WHITING v. NATIONAL CITY

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District Court of Appeal, Fourth District, California.

WHITING v. NATIONAL CITY.†

Civ. 1962.

Decided: October 15, 1936

M. L. Campbell, of Bonita, for appellant. George R. Baird and O. C. Ludwig, both of San Diego, for respondent.

This is an appeal from a judgment in favor of plaintiff in the sum of $2,000 damages for injuries received on October 25, 1934, when she tripped and fell on a broken sidewalk in a public street in the business district of National City.

Defendant is a municipal corporation of the sixth class, and this action was brought against it under the provisions of section 2 of the Public Liability Act (St.1923, p. 675). This act, among other things, makes the municipality liable for injuries to persons which result from the dangerous or defective condition of public streets and property in cases where the board, officer, or person having authority to remedy the condition had knowledge or notice of the same and failed for a reasonable time after receiving such knowledge or notice to remedy such condition or to take such action as might be reasonably necessary to protect the public against injury. It is not questioned that the city council of National City was its governing body and had authority to remedy a dangerous or defective condition in its streets and sidewalks.

In his opening brief, counsel for defendant states the following grounds for a reversal of the judgment:

“(1) Is the evidence sufficient to show that the defendant city had knowledge or notice of the defect in the sidewalk?

“(2) Was the evidence sufficient for the Court to find as a matter of law that the sidewalk in question was defective?

“(3) Did the Court err in its construction of the Statutes of 1923, p. 675, as to the words ‘knowledge or notice?”’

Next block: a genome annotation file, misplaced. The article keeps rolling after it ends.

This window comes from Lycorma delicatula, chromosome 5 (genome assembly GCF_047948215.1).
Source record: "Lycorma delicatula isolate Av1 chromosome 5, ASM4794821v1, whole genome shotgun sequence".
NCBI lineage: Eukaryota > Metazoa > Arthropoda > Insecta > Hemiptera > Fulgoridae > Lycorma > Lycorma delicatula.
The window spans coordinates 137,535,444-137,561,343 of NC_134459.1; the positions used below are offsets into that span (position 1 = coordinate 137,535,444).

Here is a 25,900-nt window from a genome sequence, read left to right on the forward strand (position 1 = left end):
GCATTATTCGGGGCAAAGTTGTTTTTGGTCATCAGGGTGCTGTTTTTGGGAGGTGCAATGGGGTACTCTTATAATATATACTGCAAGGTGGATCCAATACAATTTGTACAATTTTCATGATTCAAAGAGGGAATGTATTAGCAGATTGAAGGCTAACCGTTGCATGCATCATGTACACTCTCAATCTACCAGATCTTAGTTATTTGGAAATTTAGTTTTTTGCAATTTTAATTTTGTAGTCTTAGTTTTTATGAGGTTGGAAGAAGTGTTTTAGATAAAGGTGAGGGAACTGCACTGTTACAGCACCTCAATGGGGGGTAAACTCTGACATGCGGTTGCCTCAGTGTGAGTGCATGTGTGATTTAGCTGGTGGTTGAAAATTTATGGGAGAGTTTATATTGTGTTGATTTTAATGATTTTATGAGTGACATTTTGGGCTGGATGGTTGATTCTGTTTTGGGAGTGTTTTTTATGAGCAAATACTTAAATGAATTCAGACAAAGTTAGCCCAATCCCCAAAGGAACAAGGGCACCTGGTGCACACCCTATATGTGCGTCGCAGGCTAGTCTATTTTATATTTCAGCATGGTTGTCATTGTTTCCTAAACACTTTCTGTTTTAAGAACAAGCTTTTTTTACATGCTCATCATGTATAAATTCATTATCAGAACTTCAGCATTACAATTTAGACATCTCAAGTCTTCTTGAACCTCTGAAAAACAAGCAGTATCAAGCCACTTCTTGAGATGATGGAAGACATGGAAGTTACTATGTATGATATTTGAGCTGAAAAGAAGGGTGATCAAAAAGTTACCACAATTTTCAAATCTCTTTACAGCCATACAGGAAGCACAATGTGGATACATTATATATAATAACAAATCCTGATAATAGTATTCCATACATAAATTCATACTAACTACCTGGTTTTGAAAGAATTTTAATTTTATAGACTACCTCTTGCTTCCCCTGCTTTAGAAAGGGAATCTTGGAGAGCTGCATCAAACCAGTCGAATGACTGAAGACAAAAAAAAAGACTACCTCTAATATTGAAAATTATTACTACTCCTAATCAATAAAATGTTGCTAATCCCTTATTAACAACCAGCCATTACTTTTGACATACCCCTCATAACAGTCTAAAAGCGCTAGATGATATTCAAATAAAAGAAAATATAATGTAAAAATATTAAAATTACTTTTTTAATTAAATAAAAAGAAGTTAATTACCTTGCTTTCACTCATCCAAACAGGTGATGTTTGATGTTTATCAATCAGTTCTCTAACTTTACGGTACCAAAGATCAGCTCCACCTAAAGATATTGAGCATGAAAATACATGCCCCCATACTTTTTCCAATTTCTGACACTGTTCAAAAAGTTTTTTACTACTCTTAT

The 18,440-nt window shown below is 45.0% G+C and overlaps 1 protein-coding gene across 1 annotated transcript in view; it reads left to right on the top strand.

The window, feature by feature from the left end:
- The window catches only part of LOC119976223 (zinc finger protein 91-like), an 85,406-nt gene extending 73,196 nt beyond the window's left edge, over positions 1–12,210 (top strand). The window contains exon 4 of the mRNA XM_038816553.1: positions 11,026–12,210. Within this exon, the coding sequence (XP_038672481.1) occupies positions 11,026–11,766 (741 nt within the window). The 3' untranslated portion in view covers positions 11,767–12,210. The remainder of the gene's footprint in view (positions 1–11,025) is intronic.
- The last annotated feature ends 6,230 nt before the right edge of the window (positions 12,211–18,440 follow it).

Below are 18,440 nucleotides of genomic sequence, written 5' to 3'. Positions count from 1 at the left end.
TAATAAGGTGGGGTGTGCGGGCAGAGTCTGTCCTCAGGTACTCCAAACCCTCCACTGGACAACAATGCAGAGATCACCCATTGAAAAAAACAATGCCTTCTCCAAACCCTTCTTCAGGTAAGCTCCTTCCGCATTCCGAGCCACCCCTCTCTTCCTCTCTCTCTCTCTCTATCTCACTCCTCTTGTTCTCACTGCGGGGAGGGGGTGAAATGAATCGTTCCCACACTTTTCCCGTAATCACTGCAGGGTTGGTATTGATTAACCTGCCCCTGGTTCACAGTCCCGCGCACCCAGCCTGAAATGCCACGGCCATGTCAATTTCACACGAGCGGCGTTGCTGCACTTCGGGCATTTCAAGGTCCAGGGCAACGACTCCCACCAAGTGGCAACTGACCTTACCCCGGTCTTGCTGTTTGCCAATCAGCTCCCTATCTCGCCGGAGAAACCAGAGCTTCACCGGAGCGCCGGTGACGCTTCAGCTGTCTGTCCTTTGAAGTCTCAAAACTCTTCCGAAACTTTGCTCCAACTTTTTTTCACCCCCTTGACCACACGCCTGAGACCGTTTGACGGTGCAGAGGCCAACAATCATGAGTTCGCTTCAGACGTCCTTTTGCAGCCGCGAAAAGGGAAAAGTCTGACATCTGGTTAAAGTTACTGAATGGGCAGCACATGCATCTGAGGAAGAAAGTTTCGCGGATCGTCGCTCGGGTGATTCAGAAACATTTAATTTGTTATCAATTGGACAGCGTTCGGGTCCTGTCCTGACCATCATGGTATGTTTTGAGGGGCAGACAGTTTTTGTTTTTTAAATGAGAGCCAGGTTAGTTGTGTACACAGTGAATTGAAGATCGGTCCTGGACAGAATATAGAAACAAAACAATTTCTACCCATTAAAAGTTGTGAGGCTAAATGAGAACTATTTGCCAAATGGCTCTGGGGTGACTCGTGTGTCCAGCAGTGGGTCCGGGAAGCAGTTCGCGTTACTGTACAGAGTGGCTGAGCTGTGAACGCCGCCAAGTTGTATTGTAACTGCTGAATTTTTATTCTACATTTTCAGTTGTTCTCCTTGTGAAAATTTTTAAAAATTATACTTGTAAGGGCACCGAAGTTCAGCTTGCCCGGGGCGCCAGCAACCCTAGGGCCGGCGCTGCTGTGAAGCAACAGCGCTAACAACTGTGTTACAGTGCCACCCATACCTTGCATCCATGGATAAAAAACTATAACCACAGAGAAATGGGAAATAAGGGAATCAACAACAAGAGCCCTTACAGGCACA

On the question of the dangerous or defective condition of the sidewalk, the trial court found as follows:

“That in the particular sidewalk herein described and in question herein there existed, on and before the 25th day of October, 1934, a condition as follows: That said sidewalk was made up of squares or areas of pavement with expansion joints between them; that one such square or area was raised at its easterly edge above the square or area of said sidewalk next adjoining it on the east; that at its highest point said square or area was raised about three–quarters of an inch above the surface of the square or area next adjoining it on the east; that in addition, the space occupied by the expansion joint between said raised square or area and the square or area next adjoining it on the east made a depression, to the bottom of which from the highest point of said raised block, square or area there was a fall of about one inch; that said raise extended for several feet to the north across said sidewalk, gradually lessening in height to a point where the surfaces of said squares were approximately even or level.

“That the condition of said sidewalk constituted an unsafe and defective condition in said sidewalk.”

It is to be observed that the trial court found the condition of the sidewalk to be “unsafe and defective” instead of “dangerous or defective,” the language used in the statute. We can attach no importance to the difference in the language of the finding and that of the statute. It has been held that the words “unsafe” and “dangerous” are synonymous and possess a like meaning. Houston & T. C. R. Co. v. Smallwood (Tex.Civ.App.) 171 S.W. 292; Hanson v. City of Anamosa, 177 Iowa, 101, 158 N.W. 591; Coates v. Town of Canaan, 51 Vt. 131. Therefore, the finding that the condition of the sidewalk was unsafe is equivalent to a finding that it was dangerous.

In addition to the evidence received in court the trial judge inspected the sidewalk. What he saw must be considered as evidence supporting the findings and judgment. Gray v. Magee, 133 Cal.App. 653, at page 658, 24 P.(2d) 948; Ethel D. Co. v. Industrial Acc. Comm., 219 Cal. 699, 28 P.(2d) 919.

A statement of the elements necessary to be proved by a plaintiff in order to make out a cause of action in cases of this kind have been so recently detailed by the Supreme and Appellate Courts that it is unnecessary to repeat them here. See Rafferty v. City of Marysville, 207 Cal. 657, 280 P. 118; Watson v. City of Alameda, 219 Cal. 331, 26 P.(2d) 286; Hook v. City of Sacramento, 118 Cal.App. 547, 5 P.(2d) 643, 645; Pittam v. City of Riverside, 128 Cal.App. 57, 16 P.(2d) 768; Crone v. City of El Cajon, 133 Cal.App. 624, 24 P.(2d) 846.